I write this from the Neues Ufer Cafe in Schöneberg, Berlin. David Bowie frequented the place while residing next door during his Berlin years of 1976-1978. The residential building seems nothing special. A Physiotherapy and Massage practice presently occupies the ground floor. One wouldn’t suspect anything if not for the following memorandum:
The cafe, formerly named Anderes Ufer, feels more of a bar at first glance. Slightly unconventional for me at three in the afternoon, I thought of making an exception and settling in this place in light of the historical significance. The coffee tastes rather well despite the negative remark in the “David Bowie Tour” page. A small candle illuminates the table surface in an otherwise obscure environment.
Naturally, I’m the only client at this hour. David Bowie picture frames occupy the walls. The photographs reference not so much the Berlin era but his later periods. I’m not sure why. The Berlin era produced three marvelous albums and some of my favorites: Low, Heroes, and Lodger. The listening experience is simply sensational if you disconnect and let yourself be carried along the journey. (I find the Brian Eno influence on these albums quiet apparent and the result more enjoyable than some of his solo works I’ve heard. Some music, as well as any art form, can require much time and effort to relate to, and I feel there’s more to the Brian Eno compositions.)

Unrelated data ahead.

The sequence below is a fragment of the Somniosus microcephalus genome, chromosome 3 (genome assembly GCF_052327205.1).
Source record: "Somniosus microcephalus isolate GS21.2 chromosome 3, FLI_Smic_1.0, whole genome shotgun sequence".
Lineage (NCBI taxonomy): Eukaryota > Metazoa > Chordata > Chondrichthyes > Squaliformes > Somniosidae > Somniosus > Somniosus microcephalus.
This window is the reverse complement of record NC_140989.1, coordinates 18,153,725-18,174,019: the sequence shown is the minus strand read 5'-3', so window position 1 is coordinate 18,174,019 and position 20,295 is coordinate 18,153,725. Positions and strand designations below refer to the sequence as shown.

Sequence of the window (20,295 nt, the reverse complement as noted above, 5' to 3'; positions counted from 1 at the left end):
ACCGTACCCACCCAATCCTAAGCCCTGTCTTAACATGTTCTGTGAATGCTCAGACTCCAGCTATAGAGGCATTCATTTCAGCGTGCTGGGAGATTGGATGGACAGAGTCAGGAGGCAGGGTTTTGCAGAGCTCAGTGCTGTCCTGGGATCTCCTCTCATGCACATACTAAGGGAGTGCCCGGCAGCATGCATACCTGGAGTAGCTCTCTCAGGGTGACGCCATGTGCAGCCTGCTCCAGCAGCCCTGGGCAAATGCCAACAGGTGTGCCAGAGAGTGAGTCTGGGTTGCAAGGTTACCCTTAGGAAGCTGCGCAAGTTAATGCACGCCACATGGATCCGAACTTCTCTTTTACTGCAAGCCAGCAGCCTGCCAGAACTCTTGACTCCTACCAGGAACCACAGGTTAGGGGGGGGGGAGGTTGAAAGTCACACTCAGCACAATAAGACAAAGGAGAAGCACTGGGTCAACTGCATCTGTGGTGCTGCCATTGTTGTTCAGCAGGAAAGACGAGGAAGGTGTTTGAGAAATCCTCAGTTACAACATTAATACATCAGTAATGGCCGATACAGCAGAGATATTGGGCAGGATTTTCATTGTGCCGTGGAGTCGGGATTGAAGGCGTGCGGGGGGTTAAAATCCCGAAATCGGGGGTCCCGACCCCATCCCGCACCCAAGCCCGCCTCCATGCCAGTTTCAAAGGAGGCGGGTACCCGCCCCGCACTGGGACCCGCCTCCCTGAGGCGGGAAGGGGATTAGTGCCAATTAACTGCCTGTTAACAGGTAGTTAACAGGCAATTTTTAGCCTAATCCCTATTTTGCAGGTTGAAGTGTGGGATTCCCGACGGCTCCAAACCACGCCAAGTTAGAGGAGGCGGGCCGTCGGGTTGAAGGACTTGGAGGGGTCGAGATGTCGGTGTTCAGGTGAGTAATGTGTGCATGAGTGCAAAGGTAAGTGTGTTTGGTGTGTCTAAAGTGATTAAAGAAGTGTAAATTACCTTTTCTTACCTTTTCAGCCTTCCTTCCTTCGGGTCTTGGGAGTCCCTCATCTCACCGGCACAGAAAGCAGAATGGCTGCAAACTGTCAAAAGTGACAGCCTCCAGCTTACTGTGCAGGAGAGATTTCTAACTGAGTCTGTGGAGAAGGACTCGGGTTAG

Upon further contemplation, Neus Ufer could pass for a cafe. It reminds me somewhat of the Den Theatre in the Wicker Park neighborhood of Chicago. The latter, a cafe in the front room and a theatre in the back, resembled something of a Victorian drawing room. The chandelier lighting, antique sofas, rustic tables, and a mixture of coffee and alcoholic beverage bar equipment left you confused of your intent upon arriving.
Neus Ufer feels not quiet Victorian, but somewhat aged in a splendor that maintains the spirit of the 70s or 80s. Short of the sloppy paint jobs, I would not be surprised if no other renovation took place over the proceeding decades. An LCD monitor over the pastry cabinet and the computerized transaction machine are the only noticeable remnants of the modern era. The speakers emit mostly 80’s tunes, which makes the atmosphere more plausible even.